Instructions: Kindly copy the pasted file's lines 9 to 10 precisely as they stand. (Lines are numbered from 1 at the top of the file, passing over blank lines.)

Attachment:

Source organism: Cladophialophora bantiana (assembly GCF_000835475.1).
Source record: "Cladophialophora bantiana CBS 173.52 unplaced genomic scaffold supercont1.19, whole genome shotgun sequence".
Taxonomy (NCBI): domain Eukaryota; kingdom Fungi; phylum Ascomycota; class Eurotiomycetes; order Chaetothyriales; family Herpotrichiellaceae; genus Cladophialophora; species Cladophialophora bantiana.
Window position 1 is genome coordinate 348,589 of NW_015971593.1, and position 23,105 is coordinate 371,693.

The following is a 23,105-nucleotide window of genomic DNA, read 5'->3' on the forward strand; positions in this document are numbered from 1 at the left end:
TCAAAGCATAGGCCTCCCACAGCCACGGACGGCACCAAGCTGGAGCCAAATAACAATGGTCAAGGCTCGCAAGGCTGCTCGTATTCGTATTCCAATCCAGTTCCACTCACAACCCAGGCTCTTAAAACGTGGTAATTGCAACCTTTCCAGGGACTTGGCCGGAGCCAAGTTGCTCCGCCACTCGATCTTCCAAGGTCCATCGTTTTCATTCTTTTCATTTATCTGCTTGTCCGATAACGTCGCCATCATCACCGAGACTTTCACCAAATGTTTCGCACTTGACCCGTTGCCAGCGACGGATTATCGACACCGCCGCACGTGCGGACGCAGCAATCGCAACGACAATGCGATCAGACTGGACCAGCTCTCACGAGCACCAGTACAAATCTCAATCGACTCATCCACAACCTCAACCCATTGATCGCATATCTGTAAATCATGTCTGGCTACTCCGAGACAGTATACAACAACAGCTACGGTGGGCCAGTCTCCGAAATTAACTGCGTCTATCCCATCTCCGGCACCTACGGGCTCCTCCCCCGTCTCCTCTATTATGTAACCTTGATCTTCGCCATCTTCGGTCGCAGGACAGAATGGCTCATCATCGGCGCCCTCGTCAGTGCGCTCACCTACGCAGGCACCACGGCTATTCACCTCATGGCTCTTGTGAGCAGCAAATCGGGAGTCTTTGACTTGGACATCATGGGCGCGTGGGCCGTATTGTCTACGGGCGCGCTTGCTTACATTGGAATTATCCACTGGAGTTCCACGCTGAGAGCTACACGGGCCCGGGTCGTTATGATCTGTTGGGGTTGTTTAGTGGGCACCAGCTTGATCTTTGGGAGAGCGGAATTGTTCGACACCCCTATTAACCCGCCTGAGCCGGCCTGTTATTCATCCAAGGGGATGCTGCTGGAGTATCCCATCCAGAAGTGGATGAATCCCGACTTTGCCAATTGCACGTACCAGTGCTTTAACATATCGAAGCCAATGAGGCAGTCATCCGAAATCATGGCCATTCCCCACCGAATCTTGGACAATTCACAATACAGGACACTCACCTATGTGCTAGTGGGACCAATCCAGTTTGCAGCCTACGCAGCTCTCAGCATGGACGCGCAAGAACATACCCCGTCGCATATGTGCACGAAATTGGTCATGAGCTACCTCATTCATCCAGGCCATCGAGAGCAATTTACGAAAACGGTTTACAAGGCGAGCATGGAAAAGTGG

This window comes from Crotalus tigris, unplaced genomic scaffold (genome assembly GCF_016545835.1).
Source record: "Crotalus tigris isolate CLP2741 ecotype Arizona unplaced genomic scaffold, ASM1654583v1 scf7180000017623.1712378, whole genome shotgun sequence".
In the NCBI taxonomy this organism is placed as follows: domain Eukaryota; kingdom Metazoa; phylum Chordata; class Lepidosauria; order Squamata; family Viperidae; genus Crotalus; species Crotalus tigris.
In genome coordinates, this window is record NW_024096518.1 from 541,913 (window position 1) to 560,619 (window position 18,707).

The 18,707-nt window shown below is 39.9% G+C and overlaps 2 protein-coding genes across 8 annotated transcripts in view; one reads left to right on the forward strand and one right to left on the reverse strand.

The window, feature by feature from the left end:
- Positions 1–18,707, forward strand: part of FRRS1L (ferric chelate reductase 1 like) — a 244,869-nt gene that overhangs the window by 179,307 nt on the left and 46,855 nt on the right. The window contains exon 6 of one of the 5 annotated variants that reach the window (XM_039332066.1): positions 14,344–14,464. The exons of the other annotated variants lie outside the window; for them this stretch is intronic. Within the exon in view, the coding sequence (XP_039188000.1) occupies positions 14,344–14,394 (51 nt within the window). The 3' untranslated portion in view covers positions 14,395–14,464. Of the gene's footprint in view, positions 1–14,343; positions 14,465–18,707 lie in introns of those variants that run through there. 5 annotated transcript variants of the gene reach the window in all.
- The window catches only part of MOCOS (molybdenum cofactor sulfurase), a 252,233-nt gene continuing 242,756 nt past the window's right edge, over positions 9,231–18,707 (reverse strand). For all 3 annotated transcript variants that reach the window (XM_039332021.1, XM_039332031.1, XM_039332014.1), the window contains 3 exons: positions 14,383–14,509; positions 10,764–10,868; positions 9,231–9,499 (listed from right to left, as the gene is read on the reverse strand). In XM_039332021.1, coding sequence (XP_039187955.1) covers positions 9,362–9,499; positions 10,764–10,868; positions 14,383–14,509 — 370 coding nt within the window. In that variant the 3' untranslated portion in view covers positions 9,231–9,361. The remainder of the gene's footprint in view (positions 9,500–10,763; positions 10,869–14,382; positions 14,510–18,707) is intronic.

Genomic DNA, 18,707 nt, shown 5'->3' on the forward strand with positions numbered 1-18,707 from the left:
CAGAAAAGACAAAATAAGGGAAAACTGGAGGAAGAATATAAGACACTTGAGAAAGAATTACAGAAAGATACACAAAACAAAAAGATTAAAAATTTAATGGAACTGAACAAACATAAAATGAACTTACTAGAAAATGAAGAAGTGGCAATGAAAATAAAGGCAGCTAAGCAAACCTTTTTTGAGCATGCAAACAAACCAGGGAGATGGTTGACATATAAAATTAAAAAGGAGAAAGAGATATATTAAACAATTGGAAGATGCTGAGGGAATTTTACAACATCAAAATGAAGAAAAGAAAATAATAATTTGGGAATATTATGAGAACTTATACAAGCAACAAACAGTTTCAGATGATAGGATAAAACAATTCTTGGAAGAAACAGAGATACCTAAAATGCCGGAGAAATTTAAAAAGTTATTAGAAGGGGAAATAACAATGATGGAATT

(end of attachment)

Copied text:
In the NCBI taxonomy this organism is placed as follows: domain Eukaryota; kingdom Metazoa; phylum Chordata; class Lepidosauria; order Squamata; family Viperidae; genus Crotalus; species Crotalus tigris.
In genome coordinates, this window is record NW_024096518.1 from 541,913 (window position 1) to 560,619 (window position 18,707).